A good first half of the year, I think. Onward!

©2018 Nancy Horner. All rights reserved. If you are reading this post at a site other than Bookfoolery or its RSS feed, you are reading a stolen feed. Email bookfoolery@gmail.com for written permission to reproduce text or photos.

Tuesday, July 17, 2018

Bring Me Back by B. A. Paris


Brace yourself for something rare. I finished a book I confess I should have abandoned. That doesn't happen often!

Bring Me Back is the story of Finn, a man whose girlfriend disappeared at a rest stop in France 12 years before the book begins. Layla was in the car when he left; when he returned she was gone and so were two of the other vehicles that were parked when they arrived at the rest stop. Was she kidnapped or did she run away? No sign of her has been found.

Now engaged to her sister, Ellen, Finn is disturbed when a former police officer who became his friend phones to say that the elderly man who lives next door to the old cottage Finn and Layla shared, which has been locked up since a short time after her disappearance, has spotted Layla. Then, small Matryoshka dolls start showing up in places that Finn and Ellen will easily find them. Finn and Ellen both know the meaning of the dolls. Finally, Finn begins to receive emails asking about his cottage in Devon and then clues about Layla after Finn realizes the emails are too much of a coincidence and questions the sender. What's going on? Is Layla alive? If so, why doesn't she just show up instead of dropping hints? Is it her kidnapper toying with Finn? Or, could the emails be the job of an ex-girlfriend of Finn's, now that he's engaged to Ellen?

Not recommended - I gave this book 3 stars and I'm rethinking that rating. Midway through the book, I considered abandoning it. It had become repetitive -- another doll found, another email, the sender is off his or her rocker. Finn theorizes, Finn walks back his theories after eliminating people from the suspect list, another doll is found, and another and another and another. I found it less compelling than exhausting. And, the ending was simply impossible to buy.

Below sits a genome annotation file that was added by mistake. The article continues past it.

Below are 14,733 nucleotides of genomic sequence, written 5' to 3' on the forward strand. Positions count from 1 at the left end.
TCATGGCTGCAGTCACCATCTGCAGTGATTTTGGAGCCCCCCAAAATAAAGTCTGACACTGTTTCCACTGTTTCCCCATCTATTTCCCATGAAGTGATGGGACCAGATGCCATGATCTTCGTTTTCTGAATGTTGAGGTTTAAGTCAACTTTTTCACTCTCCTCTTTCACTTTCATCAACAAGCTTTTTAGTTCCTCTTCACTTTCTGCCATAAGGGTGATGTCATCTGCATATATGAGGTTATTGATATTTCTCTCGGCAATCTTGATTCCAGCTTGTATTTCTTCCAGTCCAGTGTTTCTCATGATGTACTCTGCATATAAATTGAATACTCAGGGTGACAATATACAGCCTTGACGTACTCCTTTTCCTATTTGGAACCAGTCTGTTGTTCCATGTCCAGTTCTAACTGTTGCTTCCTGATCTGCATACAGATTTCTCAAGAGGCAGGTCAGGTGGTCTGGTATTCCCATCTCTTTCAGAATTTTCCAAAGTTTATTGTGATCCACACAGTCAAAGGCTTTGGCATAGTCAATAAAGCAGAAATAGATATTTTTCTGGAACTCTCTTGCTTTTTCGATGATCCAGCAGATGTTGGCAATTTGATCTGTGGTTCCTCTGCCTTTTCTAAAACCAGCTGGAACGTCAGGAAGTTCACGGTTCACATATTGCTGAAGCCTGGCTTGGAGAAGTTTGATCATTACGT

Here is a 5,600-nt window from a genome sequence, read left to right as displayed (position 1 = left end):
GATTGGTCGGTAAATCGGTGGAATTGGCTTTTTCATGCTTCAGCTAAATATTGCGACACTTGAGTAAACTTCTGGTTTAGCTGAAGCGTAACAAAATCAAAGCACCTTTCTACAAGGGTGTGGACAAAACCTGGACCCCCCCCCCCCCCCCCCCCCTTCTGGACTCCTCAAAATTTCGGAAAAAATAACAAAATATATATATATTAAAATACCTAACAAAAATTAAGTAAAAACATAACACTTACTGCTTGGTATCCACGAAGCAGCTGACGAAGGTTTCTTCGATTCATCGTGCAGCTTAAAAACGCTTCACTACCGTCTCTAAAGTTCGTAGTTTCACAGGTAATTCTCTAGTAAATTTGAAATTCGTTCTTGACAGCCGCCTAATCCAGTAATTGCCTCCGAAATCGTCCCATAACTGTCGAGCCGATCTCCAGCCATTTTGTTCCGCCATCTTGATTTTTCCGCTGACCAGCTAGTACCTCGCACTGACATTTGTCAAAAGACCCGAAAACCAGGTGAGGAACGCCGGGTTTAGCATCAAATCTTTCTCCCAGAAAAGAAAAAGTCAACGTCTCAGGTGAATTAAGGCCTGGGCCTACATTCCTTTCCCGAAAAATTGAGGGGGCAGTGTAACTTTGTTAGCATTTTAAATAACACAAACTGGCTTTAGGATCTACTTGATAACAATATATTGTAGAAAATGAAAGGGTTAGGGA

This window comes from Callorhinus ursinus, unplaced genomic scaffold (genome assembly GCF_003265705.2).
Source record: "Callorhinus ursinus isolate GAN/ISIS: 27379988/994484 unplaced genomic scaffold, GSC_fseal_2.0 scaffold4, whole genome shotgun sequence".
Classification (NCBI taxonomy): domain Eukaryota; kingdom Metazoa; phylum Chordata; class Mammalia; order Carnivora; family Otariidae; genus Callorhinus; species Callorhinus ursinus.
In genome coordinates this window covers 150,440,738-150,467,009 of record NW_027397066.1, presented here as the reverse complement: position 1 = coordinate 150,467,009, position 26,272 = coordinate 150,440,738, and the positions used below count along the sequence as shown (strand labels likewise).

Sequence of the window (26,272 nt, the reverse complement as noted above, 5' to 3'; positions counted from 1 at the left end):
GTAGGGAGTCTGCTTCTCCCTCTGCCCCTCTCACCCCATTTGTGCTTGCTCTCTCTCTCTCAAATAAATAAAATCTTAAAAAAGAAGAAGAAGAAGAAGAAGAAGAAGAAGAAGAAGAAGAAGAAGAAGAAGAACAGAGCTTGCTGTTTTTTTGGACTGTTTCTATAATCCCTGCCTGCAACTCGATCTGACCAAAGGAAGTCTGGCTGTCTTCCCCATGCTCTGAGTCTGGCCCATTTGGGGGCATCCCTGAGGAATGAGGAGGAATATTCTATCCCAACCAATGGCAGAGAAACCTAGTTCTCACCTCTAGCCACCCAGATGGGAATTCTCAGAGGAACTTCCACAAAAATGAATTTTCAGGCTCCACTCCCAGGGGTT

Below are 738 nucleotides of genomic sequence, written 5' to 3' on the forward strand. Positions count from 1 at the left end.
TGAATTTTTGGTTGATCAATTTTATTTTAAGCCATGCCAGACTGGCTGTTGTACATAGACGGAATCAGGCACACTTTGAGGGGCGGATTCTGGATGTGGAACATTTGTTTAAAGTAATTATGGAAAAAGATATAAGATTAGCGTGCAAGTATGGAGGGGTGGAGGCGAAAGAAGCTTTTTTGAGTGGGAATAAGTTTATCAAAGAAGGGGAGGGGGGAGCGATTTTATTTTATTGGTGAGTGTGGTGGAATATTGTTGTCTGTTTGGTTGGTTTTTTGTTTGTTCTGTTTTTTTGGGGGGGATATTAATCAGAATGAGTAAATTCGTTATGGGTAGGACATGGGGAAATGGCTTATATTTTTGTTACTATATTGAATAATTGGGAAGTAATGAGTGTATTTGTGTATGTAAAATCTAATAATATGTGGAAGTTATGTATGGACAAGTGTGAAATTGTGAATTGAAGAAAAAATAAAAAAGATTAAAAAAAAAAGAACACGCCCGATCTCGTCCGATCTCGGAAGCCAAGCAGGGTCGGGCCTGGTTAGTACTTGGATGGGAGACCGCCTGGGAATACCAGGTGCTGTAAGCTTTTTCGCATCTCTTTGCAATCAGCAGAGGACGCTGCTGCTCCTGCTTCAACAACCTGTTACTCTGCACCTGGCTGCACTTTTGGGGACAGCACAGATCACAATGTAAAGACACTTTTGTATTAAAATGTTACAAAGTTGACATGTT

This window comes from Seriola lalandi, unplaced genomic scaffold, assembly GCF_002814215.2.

Would I read this author again? Oddly, yes, but only if the book comes highly recommended. I was quickly immersed in the story, even if I later decided it wasn't going anywhere and the ending was implausible. I've heard B. A. Paris's first book was excellent. If I do ever read it, I'll check it out from the library. I would definitely give her a second chance. But, I just don't feel like Bring Me Back was worth the time I spent on it.

©2018 Nancy Horner. All rights reserved. If you are reading this post at a site other than Bookfoolery or its RSS feed, you are reading a stolen feed. Email bookfoolery@gmail.com for written permission to reproduce text or photos.

Monday, July 16, 2018

Monday Malarkey


Recent arrivals:


  • Island of Sweet Pies and Soldiers by Sara Ackerman (purchased)


Only one arrival, this week. I'm on a strict budget (thanks to needing to replace our deck) and also not requesting many books, right now, so there may very well be a dearth of arrivals in the near future. If so, this is a good thing. I'm completely surrounded by books. I trip over them, my cats knock them off tables. It's ridiculous. I really need to not acquire (like that's going to happen). OK, I need to try hard not to acquire. Anyway, I gave in to temptation after Sara Ackerman made a guest visit to a Facebook book group I'm in. I was intrigued by what she had to say about her book, its setting, and her inspiration. Plus, it's WWII and you know my weakness for anything set during WWII, right?


Books finished since last Malarkey:


  • Who Was George Washington Carver? by Jim Gigliotti
  • Bring Me Back by B. A. Paris
  • Who Was Genghis Khan? by Nico Medina


Currently reading:



  • Born a Crime by Trevor Noah
  • The Space Between Us by Thrity Umrigar